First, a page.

Timeshares Mass Market Paperback – Mar 2 2010
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About the Author
In 1995 Martin H. Greenberg was honored by the Mystery Writers of America with the Ellery Queen Award for lifetime achievement in mystery editing. He is also the recipient of two Anthony awards. Mystery Scene magazine called him "the best mystery anthologist since Ellery Queen." He has compiled more than 1,000 anthologies and is the president of TEKNO books. He lives in Green Bay, Wisconsin.
Inside This Book(Learn More)
Most Helpful Customer Reviews on Amazon.com (beta)
Stories touch on the Mona Lisa, the Titanic, da Vinci, missing tribes of Native Americans, the Garden of Eden, saving dead relatives, fixing one's own past life, and of course, dropping in on the life of Jesus himself. Meanwhile, the different stories dance in and out of each other's spheres of influence, largely adding to each other by touching on similar subjects or spending time with one or two of the same people.
That gets undermined a bit by some of the differences. In some stories Timeshares is a slick, corporate affair. In others it seems to be represented by dingy little offices. In some there are security officers or police who try to keep people from messing with the past; in others folks are allowed to try what they want. In some stories the past really is inflexible, while in others, not so much. To counter this, however, I admit that one of the later stories, Michael Stackpole's By Our Actions, seems to present a sort of answer to these inconsistencies that very nearly ties things together.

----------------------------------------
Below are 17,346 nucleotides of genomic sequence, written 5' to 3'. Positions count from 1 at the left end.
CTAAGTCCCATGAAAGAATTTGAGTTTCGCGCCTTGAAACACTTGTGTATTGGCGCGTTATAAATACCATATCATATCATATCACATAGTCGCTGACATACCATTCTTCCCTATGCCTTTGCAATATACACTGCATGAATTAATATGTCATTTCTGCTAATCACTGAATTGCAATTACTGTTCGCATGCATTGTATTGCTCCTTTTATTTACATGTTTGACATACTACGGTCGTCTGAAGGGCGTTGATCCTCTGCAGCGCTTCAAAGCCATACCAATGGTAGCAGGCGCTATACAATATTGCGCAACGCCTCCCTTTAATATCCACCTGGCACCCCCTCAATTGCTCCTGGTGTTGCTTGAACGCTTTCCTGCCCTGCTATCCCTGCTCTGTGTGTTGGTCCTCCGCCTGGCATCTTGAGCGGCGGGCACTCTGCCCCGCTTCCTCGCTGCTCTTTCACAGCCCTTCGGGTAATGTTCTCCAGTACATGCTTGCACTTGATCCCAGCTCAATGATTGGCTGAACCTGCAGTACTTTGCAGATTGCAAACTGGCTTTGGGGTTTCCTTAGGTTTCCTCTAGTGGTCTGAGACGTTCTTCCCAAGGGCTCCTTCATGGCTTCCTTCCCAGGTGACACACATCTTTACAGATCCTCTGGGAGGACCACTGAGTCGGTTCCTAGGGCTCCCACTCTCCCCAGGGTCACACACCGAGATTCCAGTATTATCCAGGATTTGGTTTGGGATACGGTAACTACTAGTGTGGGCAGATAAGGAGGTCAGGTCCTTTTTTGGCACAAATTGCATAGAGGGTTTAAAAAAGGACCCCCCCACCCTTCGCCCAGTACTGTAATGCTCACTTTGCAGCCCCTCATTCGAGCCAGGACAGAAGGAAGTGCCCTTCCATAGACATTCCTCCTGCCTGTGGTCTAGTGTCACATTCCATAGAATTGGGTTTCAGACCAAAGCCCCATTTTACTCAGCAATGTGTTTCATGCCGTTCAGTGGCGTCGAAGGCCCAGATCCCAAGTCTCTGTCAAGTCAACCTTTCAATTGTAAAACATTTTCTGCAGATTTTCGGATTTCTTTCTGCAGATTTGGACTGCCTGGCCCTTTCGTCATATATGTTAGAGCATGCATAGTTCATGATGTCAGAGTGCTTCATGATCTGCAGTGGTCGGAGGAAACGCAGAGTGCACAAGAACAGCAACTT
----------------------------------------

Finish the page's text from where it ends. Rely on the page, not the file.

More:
Naturally, this being an anthology, and on a topic that begs such a wide variety of approaches, you're invariably going to find one or two stories that don't thrill you quite as much as others. The overall quality is quite high, however.
[NOTE: review book provided by Penguin Group]
There are 19 stories in this collection all based around a central theme of a company called Timeshares that markets trips to the past for vacation purposes. The stories gradually build on themselves as the trips become more elaborate, but it's probably the last story that I liked the best (aptly named "Spoilers", which of course I can't reveal anything here so as to avoid those very spoilers).
A couple of the stories are clunkers and seemed forced or out of place, but in any collection like this that's to be expected. Your mileage may vary of course, and the couple I didn't like might be your favorites. Nothing wrong with that.
Good book for anybody liking short story collections and/or time travel stories.